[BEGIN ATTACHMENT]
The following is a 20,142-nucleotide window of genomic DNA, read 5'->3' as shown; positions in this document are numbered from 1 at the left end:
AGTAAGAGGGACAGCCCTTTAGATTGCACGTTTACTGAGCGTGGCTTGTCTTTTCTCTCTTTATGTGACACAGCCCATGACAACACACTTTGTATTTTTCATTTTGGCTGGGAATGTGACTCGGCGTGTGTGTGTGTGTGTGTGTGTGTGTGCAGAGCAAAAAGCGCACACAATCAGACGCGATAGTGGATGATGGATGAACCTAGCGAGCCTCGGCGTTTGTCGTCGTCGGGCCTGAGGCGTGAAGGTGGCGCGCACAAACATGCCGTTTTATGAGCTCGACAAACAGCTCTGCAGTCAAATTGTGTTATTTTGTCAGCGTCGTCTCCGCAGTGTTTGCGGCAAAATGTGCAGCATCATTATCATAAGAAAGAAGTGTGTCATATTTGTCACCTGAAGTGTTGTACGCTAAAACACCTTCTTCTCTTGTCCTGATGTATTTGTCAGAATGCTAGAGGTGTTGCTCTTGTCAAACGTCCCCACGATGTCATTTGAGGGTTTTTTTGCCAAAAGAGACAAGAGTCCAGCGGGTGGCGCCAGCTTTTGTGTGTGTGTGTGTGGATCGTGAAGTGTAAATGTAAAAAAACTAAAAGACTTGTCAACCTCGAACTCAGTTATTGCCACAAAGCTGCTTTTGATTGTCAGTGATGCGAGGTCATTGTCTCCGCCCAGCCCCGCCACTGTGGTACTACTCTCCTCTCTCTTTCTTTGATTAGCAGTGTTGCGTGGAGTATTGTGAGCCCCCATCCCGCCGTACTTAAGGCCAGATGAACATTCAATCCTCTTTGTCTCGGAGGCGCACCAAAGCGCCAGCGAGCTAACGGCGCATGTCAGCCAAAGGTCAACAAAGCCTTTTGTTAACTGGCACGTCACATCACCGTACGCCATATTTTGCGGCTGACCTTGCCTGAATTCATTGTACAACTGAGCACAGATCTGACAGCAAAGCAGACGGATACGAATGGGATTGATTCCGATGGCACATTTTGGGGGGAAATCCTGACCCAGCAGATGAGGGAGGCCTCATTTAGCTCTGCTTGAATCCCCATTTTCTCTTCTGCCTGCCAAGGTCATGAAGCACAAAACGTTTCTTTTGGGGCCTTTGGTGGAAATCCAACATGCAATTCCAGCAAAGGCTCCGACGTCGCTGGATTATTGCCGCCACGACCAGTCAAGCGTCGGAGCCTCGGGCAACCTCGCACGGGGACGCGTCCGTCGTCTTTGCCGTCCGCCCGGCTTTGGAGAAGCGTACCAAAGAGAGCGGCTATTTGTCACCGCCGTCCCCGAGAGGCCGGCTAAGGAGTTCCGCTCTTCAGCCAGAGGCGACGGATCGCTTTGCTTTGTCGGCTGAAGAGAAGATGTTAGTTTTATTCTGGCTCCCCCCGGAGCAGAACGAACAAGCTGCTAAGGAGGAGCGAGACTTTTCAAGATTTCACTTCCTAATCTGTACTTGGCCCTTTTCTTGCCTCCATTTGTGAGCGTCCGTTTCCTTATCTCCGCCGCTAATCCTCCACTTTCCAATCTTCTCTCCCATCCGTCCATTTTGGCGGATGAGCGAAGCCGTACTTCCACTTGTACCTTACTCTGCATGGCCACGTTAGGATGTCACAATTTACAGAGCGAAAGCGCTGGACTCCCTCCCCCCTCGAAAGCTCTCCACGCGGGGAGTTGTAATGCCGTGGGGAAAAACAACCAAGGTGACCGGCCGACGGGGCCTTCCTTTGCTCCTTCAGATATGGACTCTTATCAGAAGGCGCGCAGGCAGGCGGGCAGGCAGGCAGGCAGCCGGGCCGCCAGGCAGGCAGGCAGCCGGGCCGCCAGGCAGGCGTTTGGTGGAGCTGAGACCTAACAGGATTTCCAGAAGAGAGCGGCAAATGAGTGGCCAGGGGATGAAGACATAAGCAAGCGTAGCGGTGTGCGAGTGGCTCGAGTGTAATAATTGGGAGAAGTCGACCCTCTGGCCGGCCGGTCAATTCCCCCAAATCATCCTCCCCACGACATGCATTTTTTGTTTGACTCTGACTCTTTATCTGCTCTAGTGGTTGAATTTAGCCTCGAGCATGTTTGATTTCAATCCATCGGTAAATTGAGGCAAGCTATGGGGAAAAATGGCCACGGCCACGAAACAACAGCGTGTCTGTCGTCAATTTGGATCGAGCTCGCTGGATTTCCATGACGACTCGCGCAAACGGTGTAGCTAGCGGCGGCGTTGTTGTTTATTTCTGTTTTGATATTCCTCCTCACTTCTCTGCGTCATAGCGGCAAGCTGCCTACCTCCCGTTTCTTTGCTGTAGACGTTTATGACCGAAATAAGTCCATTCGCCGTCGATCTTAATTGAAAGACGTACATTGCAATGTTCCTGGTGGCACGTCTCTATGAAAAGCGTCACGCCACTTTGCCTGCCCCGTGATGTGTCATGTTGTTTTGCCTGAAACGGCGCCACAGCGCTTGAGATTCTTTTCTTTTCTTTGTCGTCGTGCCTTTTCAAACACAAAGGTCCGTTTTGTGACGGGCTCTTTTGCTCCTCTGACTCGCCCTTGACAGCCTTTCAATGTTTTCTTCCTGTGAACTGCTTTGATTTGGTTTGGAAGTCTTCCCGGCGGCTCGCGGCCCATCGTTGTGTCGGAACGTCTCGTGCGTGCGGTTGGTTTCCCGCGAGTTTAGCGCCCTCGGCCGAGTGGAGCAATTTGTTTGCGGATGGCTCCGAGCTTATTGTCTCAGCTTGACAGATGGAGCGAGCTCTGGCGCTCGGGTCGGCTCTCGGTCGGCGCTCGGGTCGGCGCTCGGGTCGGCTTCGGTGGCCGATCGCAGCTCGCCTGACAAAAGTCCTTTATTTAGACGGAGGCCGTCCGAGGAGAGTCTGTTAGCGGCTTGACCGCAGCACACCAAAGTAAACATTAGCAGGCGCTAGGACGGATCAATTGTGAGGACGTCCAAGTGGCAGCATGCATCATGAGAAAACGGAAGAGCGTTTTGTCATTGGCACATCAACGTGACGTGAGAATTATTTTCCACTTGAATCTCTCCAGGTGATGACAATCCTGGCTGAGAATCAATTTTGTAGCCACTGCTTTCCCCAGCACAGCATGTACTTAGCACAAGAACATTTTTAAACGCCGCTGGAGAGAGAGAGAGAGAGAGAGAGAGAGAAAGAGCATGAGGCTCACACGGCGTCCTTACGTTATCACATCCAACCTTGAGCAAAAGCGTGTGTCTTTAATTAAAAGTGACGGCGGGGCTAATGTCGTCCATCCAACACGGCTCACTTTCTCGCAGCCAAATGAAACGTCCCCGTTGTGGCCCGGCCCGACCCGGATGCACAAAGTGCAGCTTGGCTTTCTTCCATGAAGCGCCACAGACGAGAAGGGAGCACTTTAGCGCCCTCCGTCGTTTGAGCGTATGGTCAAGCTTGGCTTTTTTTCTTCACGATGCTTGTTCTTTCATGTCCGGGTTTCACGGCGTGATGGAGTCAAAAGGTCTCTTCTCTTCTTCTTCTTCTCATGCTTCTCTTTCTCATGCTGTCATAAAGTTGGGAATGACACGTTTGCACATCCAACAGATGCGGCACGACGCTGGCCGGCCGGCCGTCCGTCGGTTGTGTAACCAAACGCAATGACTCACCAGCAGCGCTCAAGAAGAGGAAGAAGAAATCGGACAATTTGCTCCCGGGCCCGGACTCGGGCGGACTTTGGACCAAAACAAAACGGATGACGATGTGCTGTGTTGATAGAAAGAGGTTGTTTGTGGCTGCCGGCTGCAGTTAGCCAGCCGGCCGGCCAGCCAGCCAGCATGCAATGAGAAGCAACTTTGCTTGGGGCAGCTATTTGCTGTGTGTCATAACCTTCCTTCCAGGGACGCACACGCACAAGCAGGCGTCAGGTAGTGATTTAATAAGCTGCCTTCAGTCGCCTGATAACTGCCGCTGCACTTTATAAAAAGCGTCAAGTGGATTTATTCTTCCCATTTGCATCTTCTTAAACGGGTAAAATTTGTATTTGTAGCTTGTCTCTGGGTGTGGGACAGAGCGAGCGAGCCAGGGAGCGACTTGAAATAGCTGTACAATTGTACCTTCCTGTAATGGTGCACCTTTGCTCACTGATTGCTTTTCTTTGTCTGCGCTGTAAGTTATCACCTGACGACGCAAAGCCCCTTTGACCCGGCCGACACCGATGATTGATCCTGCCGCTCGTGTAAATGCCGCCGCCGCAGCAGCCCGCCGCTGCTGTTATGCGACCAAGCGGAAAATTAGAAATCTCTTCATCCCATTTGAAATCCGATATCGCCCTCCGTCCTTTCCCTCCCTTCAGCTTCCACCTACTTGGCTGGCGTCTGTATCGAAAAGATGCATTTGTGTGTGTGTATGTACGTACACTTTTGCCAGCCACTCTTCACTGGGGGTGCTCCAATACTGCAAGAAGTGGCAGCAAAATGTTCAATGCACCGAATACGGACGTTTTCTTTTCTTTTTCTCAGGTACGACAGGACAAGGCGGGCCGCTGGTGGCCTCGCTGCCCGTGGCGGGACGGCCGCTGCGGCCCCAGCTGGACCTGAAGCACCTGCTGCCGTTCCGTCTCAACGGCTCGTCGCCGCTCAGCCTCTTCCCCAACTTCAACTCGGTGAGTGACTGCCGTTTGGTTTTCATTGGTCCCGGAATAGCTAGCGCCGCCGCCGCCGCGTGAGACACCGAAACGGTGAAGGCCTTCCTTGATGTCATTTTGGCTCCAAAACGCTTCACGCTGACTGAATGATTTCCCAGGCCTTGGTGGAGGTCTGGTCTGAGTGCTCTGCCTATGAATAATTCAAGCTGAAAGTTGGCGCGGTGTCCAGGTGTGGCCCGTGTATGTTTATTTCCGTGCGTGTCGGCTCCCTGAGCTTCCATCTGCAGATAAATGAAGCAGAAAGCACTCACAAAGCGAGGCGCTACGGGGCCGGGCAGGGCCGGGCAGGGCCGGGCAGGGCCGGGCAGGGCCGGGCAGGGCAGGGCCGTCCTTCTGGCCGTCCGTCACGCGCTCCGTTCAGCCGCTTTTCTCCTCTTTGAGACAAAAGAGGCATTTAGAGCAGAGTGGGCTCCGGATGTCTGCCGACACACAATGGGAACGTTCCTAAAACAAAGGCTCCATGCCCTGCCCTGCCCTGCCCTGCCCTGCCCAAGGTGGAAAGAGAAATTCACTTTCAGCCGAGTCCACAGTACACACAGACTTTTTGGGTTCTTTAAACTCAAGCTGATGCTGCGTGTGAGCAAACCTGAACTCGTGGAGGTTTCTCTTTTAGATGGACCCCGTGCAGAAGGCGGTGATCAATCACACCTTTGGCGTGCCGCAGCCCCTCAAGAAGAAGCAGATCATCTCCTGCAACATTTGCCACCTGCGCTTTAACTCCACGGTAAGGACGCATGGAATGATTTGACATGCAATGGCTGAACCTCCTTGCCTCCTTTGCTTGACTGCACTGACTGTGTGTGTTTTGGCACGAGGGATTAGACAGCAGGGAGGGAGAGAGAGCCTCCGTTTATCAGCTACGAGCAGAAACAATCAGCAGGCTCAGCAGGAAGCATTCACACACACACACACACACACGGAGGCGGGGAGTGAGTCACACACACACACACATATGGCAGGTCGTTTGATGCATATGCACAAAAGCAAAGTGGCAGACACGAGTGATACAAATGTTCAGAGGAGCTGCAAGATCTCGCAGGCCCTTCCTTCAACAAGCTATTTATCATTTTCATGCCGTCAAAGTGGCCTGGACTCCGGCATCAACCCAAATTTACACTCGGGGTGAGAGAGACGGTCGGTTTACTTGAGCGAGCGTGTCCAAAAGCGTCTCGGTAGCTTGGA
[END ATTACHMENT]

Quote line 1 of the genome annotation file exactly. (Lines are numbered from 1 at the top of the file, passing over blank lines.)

The following is a 20,142-nucleotide window of genomic DNA, read 5'->3' as shown; positions in this document are numbered from 1 at the left end: